“It is good to love many things, for therein lies the true strength, and whosoever loves much performs much and can accomplish much, and what is done in love is well done.” – Vincent Van Gogh.
Falling in love with a city…
I love to wander the streets of a city and imagine myself living there; in an apartment with a view of the city rooftops. My day consists of going out for breakfast, coffee and croissants. Then at dusk, I head to a local bar for a glass of wine and a dish of olives. In-between times I write, keyboards clicking, replicating Hemingway at his peak.
Paris is the city that tugs at my heart. Under a cerulean sky, the streets are vibrant, buzzing with life. And on those dull days, which strip out a city’s colour, Paris becomes sultry and inspiring.
As we walked through Lisbon’s city streets, with raindrops falling gently on the cobbled streets, I was surprised how this city was weaving its own spell on me. There was a lightness in my step, my mind was filled with wonder, and just as I do in Paris, I started to feel as though I belonged.
Shrugging off the jet lag…
The journey from New Zealand to Lisbon takes twenty-two hours. By the time we arrived, we were shattered. It was a long trek to get to immigration. We joined the long queues in the hall. Then made our way out of the terminal.
Thankfully, we pre-booked transport to take us to our hotel. The temperature dial tipped over the 30 mark, the azure sky was cloudless as we got our first sighting of Lisbon. Like Auckland CBD, the area of the city we were staying in was under construction, a maze of narrow one-way streets.
We arrived Friday mid-day at our apartment building. Due to issues on a construction site opposite the building, there had been a power cut. Our room, of course, was on the top floor. The main stairwell stopped on the last floor. The last part of the journey was narrow steel steps. I was grateful we’d left our luggage in the office. The view from our apartment, though, was worth the effort.
Before discovering Lisbon, we had to shrug off the jet lag and find a Correios (Post Office). We needed to send our post-Camino clothing off to Ivar Rekve; he runs a luggage storage service in Santiago de Compostela.
With lack of sleep, minimal Portuguese and the soaring afternoon heat finding the Correios, purchasing packing boxes, filling out Customs forms required the combined brainpower of both Chrissy and myself. Finally, the parcels got handed directly to the courier driver. We both made utterances about ever seeing those boxes again.
We sat outside in the nearby square to recover some energy, eating our first Pastel De Nata (Portuguese Tart) – light, crisp pastry – custard not too sweet and oh so creamy – we are in food heaven and ready to explore the hillside streets of Lisboa.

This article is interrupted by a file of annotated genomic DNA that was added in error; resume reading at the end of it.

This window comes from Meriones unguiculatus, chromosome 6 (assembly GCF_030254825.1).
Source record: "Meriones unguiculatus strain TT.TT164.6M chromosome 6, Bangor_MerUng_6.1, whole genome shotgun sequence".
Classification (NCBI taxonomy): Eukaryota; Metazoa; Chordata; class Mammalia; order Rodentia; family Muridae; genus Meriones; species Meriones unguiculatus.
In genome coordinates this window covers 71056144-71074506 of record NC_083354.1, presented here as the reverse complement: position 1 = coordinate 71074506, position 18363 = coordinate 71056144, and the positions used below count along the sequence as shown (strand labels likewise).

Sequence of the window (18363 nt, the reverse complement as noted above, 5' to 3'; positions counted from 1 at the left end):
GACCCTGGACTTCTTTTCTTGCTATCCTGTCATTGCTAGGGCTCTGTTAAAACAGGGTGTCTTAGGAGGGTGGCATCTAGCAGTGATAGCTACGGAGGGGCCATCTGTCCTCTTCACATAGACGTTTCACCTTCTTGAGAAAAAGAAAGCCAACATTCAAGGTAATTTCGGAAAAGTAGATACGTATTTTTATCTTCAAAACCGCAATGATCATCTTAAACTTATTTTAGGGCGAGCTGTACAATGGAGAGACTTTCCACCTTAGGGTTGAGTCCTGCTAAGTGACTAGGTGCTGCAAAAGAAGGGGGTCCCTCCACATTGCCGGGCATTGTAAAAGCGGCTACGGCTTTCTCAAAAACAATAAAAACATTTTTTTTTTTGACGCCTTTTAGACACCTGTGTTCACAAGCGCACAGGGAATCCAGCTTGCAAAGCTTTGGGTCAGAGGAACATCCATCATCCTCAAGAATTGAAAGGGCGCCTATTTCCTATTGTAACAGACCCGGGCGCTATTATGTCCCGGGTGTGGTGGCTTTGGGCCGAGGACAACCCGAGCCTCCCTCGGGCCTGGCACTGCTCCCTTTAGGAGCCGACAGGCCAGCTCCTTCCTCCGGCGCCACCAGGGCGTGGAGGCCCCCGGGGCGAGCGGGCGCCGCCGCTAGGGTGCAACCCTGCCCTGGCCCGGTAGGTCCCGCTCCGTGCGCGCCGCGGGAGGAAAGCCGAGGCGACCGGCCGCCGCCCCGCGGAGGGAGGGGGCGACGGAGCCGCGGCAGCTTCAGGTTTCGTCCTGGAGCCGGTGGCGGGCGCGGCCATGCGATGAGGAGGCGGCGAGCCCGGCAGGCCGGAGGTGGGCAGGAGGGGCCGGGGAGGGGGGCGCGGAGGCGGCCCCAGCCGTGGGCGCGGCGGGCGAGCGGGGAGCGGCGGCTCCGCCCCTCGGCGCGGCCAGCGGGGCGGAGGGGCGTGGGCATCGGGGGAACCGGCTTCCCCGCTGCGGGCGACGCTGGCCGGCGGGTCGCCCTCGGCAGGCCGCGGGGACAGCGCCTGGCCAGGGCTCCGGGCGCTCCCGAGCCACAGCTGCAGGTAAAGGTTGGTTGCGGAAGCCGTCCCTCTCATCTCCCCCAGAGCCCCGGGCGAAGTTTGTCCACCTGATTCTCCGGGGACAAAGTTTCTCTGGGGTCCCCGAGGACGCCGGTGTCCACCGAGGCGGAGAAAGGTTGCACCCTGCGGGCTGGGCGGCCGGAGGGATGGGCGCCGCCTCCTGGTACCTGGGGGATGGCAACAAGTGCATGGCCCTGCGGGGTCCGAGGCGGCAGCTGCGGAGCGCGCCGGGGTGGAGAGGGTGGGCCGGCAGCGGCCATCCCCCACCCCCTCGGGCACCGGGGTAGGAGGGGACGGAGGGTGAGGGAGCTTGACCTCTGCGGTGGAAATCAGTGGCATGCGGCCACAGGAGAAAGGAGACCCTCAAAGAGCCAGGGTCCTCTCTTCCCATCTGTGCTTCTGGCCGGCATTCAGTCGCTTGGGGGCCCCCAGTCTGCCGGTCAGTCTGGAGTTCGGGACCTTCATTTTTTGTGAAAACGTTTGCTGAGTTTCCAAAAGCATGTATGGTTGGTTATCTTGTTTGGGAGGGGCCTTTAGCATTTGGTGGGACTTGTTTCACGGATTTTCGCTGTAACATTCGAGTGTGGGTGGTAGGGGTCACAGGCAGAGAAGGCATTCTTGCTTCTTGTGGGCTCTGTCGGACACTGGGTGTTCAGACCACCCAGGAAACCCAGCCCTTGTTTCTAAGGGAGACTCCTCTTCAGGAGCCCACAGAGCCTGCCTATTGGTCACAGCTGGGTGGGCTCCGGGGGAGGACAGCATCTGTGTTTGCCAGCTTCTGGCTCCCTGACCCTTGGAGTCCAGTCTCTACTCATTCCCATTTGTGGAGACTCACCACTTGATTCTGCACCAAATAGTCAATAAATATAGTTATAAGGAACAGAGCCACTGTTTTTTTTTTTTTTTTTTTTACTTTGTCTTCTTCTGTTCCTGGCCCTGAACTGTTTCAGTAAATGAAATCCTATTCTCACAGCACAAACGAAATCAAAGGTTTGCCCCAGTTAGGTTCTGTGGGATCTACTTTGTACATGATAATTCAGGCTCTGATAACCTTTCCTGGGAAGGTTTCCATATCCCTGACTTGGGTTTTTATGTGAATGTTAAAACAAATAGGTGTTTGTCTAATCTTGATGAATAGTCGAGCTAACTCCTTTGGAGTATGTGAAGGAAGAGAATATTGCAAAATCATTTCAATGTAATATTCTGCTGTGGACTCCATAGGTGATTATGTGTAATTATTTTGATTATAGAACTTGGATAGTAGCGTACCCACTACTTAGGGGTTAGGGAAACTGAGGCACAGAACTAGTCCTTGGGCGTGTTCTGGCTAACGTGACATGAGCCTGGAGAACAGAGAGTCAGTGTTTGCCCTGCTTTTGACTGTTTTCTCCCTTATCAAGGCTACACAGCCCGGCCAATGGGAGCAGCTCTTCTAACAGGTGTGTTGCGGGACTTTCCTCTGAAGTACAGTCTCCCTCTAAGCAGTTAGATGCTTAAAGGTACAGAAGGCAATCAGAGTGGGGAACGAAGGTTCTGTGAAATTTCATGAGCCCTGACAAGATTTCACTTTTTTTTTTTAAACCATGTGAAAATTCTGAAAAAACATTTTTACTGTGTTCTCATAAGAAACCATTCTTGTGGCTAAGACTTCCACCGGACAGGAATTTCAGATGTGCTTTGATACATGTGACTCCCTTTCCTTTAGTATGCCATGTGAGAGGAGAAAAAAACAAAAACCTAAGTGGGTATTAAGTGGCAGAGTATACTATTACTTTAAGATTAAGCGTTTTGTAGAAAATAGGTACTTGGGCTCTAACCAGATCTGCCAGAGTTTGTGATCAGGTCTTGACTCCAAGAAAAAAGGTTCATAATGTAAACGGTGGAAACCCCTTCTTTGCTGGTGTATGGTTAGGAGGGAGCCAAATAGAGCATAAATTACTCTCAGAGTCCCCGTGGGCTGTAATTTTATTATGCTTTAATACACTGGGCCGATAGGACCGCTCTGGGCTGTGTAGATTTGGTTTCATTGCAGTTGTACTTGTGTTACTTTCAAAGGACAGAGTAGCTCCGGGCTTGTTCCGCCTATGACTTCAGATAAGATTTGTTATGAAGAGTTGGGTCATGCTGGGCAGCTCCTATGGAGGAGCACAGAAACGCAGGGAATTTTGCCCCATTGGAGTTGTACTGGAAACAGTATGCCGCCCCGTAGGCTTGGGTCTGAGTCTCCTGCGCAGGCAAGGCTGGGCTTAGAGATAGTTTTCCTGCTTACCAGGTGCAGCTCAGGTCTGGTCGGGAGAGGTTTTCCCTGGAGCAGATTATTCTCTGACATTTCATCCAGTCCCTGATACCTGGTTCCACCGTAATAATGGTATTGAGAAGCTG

Thirty-six hours in Lisbon…
We had initially planned to start the Camino Portugués on Monday morning; however, our friend’s itinerary had changed, pushing our start date to Sunday morning. Thus, reducing our tourist time to thirty-six hours.
We did, though, have two items on our must-do list. First was getting our Crediencial Del Peregrino’s at Cathedral Sé. Next was, Belem home to the world’s best Nata’s or Portuguese tarts.
As Mike and Lisa were not arriving until Saturday midday, Chrissy and I had an afternoon to explore the streets, find Cathedral Sé and pick a lovely restaurant to go to dinner.
After a few hours of roaming the fashion shopping quarter, we both wished we had not bought any clothes with us. Not only did we think the range of clothing was fantastic, but the cost was a fraction of the price we pay here in NZ and Australia. So, so cruel that we could not purchase.
The hilly streets, with the tram cars, yelled San Francisco.
While the mustard buildings with crisp white trim and the drifting sounds of Fado music whispered Cuba. It was as though Lisbon wanted its travellers to savour her atmosphere, slow down their gait and match the local’s non-harried pace. We did.
That is until on Saturday when the four of us took a tuk-tuk to get our Credencial’s from Basílica dos Mártires in Chiado, as Cathedral Sé had run out of stock. The tuk-tuk sped up and down the steep, narrow roads, almost leaning into corners. I hung on to the side, trying not to scream. Suffice to say, we returned in a taxi.
At night Lisbon comes alive, the cooler air making it pleasant to walk the narrow cobbled streets. Although people eat late in Spain, the laneways were busy, outdoor cafes were full of people eating, drinking, and talking. Music wafted from bars and Fado clubs and mingled with the warm air.
On Sunday morning, we headed off to start the Camino Portuguese, bypassing partygoers who were going home.